Check the numbers off the list – then, get the books out of the shrinkwrapping. Using your boxcutter; trying not to slice up the books, or your hands, in the process. It isn’t easy; there are layers of shrinkwrapping around each brick, and they’re THICK.


Pile the freed-up books onto the big, flat-bed dolly, for later transportation up to the second floor in the freight elevator. Keep the same SKU-numbered textbooks together, with at least one of the paper labels, because that’ll make it easier for you to shelve them, when Corbin bothers to reveal the Mysteries Of Shelving to you.


Lather. Rinse. Repeat.


Actually, it was even more mind-numbingly frustrating than that. In the second crate, all the bricks of shrinkwrapped books had, themselves, been turned into one, huge, solid mega-brick, with, like, yards and yards and yards of thick plastic sheeting, wrapped horizontally around the individual book-bricks; it was like the textbook printer had really wanted to mummify the books, or something. Books of the Pharaohs, maybe, or Textbooks In Bondage.


The loading dock wasn’t air-conditioned; duh. And, it was hot, in the Hayward Hills.


It was dirty, sweaty, manual labor.


And of course, the sheer ridiculousness of it all, the totally absurdity, was enough to get me laughing.


Noah leaned back from the brick he was trying to un-shrinkwrap, his face glistening with sweat under his baseball cap, and he, like, looked at me –


And that really pleased me; weirdly enough. He hadn’t been looking at me, much, not directly, anyway, and he’d been really quiet, not saying much at all.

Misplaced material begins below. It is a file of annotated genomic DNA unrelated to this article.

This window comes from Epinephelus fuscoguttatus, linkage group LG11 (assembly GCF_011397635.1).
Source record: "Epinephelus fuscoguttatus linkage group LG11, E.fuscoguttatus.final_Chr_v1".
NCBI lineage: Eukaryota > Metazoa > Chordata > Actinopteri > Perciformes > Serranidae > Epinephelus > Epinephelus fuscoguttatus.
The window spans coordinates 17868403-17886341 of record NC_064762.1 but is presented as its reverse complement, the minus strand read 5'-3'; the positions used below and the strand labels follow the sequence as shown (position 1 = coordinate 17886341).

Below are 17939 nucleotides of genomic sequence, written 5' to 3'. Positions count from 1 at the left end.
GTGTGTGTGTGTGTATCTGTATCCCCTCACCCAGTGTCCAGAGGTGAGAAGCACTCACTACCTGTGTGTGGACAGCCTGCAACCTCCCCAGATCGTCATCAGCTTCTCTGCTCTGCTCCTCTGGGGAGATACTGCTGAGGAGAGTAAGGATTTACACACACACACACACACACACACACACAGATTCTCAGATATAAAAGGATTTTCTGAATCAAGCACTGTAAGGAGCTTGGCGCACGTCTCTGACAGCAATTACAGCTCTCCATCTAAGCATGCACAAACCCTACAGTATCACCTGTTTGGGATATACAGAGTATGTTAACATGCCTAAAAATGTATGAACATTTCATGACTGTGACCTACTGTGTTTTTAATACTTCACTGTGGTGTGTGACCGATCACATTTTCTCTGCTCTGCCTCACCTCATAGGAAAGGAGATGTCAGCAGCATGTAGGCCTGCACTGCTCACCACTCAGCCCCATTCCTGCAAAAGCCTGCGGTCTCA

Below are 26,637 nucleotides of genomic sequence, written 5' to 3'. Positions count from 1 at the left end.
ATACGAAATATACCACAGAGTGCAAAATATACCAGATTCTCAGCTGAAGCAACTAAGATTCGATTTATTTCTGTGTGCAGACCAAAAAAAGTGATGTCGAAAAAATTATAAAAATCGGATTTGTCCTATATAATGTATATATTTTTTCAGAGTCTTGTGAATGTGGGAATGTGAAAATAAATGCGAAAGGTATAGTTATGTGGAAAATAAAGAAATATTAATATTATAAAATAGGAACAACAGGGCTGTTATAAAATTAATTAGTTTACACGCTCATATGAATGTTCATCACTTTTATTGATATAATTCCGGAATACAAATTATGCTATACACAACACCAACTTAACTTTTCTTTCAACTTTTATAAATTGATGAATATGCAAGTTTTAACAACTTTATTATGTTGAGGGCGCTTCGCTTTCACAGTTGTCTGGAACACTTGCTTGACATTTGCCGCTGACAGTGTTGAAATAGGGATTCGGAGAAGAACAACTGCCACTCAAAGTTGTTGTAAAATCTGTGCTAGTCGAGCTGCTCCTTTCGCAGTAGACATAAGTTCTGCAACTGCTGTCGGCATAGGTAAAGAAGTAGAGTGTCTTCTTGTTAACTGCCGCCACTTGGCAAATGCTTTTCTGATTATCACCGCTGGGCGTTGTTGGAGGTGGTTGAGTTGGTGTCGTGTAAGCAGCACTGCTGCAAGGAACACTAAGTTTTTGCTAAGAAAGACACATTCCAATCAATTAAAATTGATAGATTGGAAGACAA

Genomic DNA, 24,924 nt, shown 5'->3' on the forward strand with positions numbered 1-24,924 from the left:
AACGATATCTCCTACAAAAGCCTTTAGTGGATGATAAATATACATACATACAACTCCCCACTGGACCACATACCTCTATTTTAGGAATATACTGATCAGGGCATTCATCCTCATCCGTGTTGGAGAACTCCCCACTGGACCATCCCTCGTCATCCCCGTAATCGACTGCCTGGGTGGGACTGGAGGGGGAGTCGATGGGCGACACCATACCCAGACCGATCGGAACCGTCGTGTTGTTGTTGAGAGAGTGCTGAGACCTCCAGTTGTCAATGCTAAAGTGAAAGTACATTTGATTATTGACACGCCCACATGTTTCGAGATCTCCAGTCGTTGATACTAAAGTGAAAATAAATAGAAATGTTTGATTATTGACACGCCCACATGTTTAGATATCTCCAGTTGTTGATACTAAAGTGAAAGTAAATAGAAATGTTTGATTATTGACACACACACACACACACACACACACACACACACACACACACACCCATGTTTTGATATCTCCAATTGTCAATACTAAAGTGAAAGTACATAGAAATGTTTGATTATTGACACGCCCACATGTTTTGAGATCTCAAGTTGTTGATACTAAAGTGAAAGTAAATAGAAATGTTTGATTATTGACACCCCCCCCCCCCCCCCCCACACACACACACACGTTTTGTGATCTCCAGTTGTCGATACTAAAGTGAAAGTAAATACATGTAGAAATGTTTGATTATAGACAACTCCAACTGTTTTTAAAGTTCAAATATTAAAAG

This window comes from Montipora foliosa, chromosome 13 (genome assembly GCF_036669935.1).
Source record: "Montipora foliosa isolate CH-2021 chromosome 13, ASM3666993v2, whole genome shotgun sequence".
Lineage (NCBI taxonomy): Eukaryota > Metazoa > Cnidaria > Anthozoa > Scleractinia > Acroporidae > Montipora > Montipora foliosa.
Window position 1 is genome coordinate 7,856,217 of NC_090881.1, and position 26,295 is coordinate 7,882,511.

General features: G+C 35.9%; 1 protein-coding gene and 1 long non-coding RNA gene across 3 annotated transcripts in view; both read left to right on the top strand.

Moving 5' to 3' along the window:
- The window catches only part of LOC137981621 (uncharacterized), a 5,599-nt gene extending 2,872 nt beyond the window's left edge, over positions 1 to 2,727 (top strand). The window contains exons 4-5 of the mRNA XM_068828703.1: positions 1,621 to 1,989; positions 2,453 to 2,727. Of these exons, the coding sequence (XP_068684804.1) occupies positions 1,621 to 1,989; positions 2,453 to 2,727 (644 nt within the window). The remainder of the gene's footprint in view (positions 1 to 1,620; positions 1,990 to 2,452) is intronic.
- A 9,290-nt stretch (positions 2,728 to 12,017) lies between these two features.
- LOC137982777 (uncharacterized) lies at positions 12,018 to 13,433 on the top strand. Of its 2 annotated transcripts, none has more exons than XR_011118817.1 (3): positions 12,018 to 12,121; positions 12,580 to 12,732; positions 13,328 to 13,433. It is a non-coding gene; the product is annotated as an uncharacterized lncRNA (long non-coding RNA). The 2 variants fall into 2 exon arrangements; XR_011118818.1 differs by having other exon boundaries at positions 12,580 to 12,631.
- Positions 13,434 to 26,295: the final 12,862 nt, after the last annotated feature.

Not that he was saying anything now; not verbally, anyway, but his expression was priceless, the question in it was saying more than he’d said in the last hour.


“What - ?” I’d laughed, leaning back for a second against the bricks in Crate Number Two.


A kind of a shrug from Noah, as he looked back down at his un-dismantled brick, shreds and sheets of cut-up shrinkwrap littered around where he was sitting.


“I was just thinking . . .” I said; “this isn’t exactly what I had in mind, working in a bookstore. You know?”


“Uh-huh.” His head still down, as he cut carefully away at the thick shrinkwrap.


A companionable silence for a few beats, as I hefted out my own next brick. The shrinkwrap really WAS thick, and a little gritty; I mean, how can you get books dirty? Machine tools I could understand, maybe, or something manufactured industrially, but – books?


“Still,” I went on, grinning to myself a little – “I can’t really complain. A loading dock like this is almost like a family business for me.”


That got me a look from Noah; another eloquent, questioning look, and I had to laugh at it, just a little.


“My family’s into shipping,” I told him. “Dockworkers; as in, the Port of Oakland and the Port of Stockton. ILWU, the International Longshore Workers Union.”


“Really?” He actually seemed impressed.


“Uh-hum. I even had a summer job with the Port of Oakland, this year; my uncle Dennis got it for me, he’s a longshoreman there.” I couldn’t help feeling a twinge of pride, as I said it.


“Really?!” Yeah; he was definitely impressed. That’s cool; a lot of people, wouldn’t be.


“Yeah.” I looked around the loading dock, and I had to grin. “It wasn’t anything like this, though. I was mostly doing data entry. And, it was all a lot cleaner.”